Trey Gowdy: Why will Biden’s 48th year of public service be different?
Trey Gowdy explains where he disagrees with Joe Biden on criminal justice reform
During his visit to Kenosha, Wis., on Thursday, former Vice President Joe Biden offered a variety of suggestions for criminal justice reform under his campaign but Rep. Trey Gowdy, R-S.C., questioned why he hadn’t executed these proposals in his almost 50 years of service.
“Why will the 48th year of your public service be different from the previous 47?” he asked “Bill Hemmer Reports.” “I mean, there's nothing new in what he proposed. So why didn't you do it when you had eight years?”
Gowdy pointed out that the Department of Justice under the Obama Administration saw a decline in firearms prosecutions, which means the department that wanted elevated gun laws was “doing a worse job prosecuting the ones we currently have.”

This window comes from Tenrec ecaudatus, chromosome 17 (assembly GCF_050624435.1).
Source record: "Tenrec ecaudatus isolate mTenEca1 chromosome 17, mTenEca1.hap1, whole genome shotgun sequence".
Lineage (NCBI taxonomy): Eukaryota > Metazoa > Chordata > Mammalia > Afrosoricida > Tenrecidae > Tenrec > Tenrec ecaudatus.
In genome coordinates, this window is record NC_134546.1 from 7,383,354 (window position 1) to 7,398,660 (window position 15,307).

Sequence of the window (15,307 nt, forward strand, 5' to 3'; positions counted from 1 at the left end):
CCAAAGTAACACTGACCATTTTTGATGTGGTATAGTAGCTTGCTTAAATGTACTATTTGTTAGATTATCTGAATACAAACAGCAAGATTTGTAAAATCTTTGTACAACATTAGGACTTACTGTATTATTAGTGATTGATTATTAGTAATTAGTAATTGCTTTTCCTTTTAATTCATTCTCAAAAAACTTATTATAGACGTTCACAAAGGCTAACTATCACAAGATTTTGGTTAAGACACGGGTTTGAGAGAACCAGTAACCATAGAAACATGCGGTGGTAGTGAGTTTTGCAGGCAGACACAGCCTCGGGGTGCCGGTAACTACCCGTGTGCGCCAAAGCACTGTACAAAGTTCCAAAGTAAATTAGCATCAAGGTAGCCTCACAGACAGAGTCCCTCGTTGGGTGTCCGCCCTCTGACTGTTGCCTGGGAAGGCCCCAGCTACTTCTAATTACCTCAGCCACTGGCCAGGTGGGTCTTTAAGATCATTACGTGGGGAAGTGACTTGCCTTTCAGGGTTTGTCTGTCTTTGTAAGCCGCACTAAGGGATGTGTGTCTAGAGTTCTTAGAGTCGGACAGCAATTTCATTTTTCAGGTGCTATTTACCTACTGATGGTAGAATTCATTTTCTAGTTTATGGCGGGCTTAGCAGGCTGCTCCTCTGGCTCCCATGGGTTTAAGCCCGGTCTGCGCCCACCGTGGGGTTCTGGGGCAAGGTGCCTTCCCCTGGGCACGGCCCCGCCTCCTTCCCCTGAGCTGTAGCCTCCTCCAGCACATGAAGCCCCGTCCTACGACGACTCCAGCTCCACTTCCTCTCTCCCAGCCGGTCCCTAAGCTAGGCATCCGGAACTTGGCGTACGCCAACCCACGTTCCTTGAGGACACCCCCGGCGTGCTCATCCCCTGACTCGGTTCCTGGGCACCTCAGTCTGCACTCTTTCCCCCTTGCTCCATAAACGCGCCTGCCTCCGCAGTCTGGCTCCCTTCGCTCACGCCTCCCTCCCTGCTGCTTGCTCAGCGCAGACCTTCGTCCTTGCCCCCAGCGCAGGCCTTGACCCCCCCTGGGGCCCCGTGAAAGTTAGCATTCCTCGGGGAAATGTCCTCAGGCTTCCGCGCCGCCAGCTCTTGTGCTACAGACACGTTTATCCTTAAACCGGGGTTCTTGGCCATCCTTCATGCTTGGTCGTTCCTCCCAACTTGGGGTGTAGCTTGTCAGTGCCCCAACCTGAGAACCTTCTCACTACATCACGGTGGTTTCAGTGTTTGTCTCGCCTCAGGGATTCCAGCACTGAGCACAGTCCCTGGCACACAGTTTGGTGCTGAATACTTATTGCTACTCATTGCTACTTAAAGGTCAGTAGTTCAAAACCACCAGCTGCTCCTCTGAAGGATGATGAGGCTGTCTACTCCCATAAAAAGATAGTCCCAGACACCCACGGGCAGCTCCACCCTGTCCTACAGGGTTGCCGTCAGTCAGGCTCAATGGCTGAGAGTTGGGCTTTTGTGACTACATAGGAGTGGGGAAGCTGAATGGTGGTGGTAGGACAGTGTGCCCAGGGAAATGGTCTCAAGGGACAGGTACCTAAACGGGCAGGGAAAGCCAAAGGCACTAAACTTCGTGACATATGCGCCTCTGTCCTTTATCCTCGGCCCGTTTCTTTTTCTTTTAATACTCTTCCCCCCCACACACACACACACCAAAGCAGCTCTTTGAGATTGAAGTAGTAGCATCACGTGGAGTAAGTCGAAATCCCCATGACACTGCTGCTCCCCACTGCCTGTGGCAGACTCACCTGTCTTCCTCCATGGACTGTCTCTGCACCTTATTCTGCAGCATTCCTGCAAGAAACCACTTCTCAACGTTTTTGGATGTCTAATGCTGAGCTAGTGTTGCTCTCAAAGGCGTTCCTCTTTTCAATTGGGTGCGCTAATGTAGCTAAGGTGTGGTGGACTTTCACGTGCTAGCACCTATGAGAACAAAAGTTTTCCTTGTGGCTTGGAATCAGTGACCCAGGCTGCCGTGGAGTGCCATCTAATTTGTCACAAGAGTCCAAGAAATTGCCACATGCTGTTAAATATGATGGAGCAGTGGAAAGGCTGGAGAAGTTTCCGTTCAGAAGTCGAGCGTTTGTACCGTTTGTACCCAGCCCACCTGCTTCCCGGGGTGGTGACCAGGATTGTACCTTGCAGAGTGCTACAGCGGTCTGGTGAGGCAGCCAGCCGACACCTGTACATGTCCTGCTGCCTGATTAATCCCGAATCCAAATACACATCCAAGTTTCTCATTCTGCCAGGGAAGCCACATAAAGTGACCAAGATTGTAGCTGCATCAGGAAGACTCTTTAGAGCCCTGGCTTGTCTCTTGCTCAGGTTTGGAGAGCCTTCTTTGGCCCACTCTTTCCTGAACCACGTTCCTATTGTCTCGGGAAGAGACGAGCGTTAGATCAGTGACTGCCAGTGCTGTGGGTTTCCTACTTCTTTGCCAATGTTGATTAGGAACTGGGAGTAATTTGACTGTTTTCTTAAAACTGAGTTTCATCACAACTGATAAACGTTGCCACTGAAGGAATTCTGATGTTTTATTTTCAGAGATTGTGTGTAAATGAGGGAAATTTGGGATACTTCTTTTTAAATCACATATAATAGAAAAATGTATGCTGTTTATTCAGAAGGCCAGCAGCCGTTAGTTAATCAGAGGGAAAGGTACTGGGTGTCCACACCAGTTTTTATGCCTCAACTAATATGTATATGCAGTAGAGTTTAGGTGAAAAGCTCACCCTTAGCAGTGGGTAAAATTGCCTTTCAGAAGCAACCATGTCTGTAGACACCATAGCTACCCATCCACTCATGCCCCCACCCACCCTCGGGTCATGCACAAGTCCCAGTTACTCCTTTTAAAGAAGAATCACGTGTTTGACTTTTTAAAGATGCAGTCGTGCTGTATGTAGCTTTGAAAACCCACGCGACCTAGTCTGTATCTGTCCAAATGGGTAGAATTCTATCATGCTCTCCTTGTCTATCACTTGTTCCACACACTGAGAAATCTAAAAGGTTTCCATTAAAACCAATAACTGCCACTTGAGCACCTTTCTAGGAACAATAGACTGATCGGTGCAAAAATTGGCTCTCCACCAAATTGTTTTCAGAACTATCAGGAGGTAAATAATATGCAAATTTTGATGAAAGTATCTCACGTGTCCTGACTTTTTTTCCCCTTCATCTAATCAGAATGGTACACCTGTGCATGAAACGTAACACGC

Democratic presidential candidate former Vice President Joe Biden speaks as he meets with community members at Grace Lutheran Church in Kenosha, Wis., Thursday, Sept. 3, 2020. (AP Photo/Carolyn Kaster)
As a prosecutor, Gowdy said this is where he disagrees with Biden and explained that harmful members of society need to be separated, not offered assistive programs.
“I think a very small segment of our population wants to hurt you,” he said. “It's a very small group, but they don't need reading programs and they don't need more money for their bus ride back home. They need to be separated from society.”
Gowdy added that he’s “open-minded” to these programs in cases involving narcotics, but not for those who “want to hurt people.”
“What I heard from Biden is a long list of things he had a chance to do and he didn't do it,” he said.
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